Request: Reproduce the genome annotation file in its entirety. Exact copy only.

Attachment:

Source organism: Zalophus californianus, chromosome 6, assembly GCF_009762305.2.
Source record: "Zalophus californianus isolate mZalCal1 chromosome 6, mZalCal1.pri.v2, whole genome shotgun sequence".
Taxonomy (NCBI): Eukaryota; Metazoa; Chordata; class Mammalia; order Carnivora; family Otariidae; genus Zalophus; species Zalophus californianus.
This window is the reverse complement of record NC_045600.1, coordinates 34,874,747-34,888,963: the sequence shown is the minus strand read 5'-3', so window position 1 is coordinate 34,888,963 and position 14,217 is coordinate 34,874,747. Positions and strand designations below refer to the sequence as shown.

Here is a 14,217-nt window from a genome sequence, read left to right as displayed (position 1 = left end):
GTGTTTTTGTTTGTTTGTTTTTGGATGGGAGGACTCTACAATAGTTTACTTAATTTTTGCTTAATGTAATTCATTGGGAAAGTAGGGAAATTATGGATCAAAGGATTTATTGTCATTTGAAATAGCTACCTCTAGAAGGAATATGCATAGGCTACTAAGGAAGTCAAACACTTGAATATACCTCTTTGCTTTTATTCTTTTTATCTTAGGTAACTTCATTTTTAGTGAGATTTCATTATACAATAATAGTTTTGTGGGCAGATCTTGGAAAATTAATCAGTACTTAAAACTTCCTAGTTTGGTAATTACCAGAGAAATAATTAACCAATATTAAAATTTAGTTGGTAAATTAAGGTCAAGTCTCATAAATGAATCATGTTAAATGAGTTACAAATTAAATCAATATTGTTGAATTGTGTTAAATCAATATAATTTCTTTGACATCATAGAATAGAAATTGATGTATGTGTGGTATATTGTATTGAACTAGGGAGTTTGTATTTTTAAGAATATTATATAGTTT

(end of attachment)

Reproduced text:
Source organism: Zalophus californianus, chromosome 6, assembly GCF_009762305.2.
Source record: "Zalophus californianus isolate mZalCal1 chromosome 6, mZalCal1.pri.v2, whole genome shotgun sequence".
Taxonomy (NCBI): Eukaryota; Metazoa; Chordata; class Mammalia; order Carnivora; family Otariidae; genus Zalophus; species Zalophus californianus.
This window is the reverse complement of record NC_045600.1, coordinates 34,874,747-34,888,963: the sequence shown is the minus strand read 5'-3', so window position 1 is coordinate 34,888,963 and position 14,217 is coordinate 34,874,747. Positions and strand designations below refer to the sequence as shown.

Here is a 14,217-nt window from a genome sequence, read left to right as displayed (position 1 = left end):
GTGTTTTTGTTTGTTTGTTTTTGGATGGGAGGACTCTACAATAGTTTACTTAATTTTTGCTTAATGTAATTCATTGGGAAAGTAGGGAAATTATGGATCAAAGGATTTATTGTCATTTGAAATAGCTACCTCTAGAAGGAATATGCATAGGCTACTAAGGAAGTCAAACACTTGAATATACCTCTTTGCTTTTATTCTTTTTATCTTAGGTAACTTCATTTTTAGTGAGATTTCATTATACAATAATAGTTTTGTGGGCAGATCTTGGAAAATTAATCAGTACTTAAAACTTCCTAGTTTGGTAATTACCAGAGAAATAATTAACCAATATTAAAATTTAGTTGGTAAATTAAGGTCAAGTCTCATAAATGAATCATGTTAAATGAGTTACAAATTAAATCAATATTGTTGAATTGTGTTAAATCAATATAATTTCTTTGACATCATAGAATAGAAATTGATGTATGTGTGGTATATTGTATTGAACTAGGGAGTTTGTATTTTTAAGAATATTATATAGTTT